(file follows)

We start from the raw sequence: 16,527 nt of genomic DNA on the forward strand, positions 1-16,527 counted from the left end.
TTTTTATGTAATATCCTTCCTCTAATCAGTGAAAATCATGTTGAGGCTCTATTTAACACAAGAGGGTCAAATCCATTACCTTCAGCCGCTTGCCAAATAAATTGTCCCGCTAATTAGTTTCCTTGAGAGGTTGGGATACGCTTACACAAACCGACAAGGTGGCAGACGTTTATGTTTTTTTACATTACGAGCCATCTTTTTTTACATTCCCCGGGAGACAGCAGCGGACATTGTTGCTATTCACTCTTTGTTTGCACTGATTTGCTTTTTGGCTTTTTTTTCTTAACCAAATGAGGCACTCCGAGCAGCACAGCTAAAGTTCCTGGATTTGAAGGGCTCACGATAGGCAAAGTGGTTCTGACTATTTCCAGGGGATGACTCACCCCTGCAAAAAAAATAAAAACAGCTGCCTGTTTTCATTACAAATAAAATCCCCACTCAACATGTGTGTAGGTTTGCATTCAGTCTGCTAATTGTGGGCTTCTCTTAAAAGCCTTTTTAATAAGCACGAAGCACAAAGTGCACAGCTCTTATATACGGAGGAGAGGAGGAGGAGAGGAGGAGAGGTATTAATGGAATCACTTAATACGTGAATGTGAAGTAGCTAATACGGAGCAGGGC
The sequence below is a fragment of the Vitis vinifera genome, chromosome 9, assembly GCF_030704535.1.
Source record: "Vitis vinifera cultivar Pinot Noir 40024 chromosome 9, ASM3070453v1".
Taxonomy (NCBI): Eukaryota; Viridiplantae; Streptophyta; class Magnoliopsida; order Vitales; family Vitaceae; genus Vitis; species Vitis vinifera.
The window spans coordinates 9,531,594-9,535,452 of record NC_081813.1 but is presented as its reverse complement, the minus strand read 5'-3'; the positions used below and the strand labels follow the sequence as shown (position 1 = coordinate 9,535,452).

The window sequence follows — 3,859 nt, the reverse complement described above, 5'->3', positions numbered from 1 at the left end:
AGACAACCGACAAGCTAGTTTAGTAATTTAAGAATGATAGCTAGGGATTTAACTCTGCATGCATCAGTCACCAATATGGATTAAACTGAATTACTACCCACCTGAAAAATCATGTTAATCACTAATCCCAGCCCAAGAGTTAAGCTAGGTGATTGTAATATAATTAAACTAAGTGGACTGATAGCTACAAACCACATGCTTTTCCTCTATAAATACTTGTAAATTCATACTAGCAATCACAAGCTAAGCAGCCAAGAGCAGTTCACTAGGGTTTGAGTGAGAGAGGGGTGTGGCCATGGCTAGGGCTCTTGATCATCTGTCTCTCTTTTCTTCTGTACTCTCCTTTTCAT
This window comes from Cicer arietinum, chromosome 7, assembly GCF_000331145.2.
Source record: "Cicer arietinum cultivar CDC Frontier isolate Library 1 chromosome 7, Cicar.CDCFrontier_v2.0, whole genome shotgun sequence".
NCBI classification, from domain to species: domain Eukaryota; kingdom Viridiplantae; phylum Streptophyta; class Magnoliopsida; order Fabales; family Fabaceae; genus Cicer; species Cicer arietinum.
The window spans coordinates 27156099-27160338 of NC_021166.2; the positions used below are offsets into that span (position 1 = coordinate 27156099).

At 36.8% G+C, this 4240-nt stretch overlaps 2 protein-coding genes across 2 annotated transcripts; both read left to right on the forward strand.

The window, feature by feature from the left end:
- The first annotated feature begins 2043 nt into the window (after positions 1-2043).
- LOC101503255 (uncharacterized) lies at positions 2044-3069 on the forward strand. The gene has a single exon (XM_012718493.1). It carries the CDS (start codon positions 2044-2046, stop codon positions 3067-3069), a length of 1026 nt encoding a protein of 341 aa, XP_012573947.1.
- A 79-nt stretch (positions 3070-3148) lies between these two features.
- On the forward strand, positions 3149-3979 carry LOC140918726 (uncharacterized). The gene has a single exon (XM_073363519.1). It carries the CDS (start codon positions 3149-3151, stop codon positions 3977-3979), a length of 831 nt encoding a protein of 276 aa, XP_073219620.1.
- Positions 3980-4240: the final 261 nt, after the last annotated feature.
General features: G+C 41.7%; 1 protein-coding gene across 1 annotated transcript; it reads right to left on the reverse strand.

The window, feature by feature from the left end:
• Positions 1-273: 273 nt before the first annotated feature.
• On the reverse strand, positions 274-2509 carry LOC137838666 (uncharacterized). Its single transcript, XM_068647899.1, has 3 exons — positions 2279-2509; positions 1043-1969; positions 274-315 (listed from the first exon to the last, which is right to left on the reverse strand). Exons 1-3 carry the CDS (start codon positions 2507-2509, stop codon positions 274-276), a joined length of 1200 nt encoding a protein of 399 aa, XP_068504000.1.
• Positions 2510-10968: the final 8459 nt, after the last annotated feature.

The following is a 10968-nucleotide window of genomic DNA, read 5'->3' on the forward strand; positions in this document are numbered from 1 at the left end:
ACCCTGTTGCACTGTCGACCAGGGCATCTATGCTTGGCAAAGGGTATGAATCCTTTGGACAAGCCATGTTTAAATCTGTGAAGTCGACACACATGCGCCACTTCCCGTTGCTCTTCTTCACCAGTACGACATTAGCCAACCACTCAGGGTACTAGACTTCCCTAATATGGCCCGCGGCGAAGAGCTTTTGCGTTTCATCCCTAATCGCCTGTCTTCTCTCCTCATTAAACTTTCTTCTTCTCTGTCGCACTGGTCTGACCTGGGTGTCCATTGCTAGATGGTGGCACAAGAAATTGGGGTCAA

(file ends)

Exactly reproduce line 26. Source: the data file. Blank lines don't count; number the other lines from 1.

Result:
ACCCTGTTGCACTGTCGACCAGGGCATCTATGCTTGGCAAAGGGTATGAATCCTTTGGACAAGCCATGTTTAAATCTGTGAAGTCGACACACATGCGCCACTTCCCGTTGCTCTTCTTCACCAGTACGACATTAGCCAACCACTCAGGGTACTAGACTTCCCTAATATGGCCCGCGGCGAAGAGCTTTTGCGTTTCATCCCTAATCGCCTGTCTTCTCTCCTCATTAAACTTTCTTCTTCTCTGTCGCACTGGTCTGACCTGGGTGTCCATTGCTAGATGGTGGCACAAGAAATTGGGGTCAA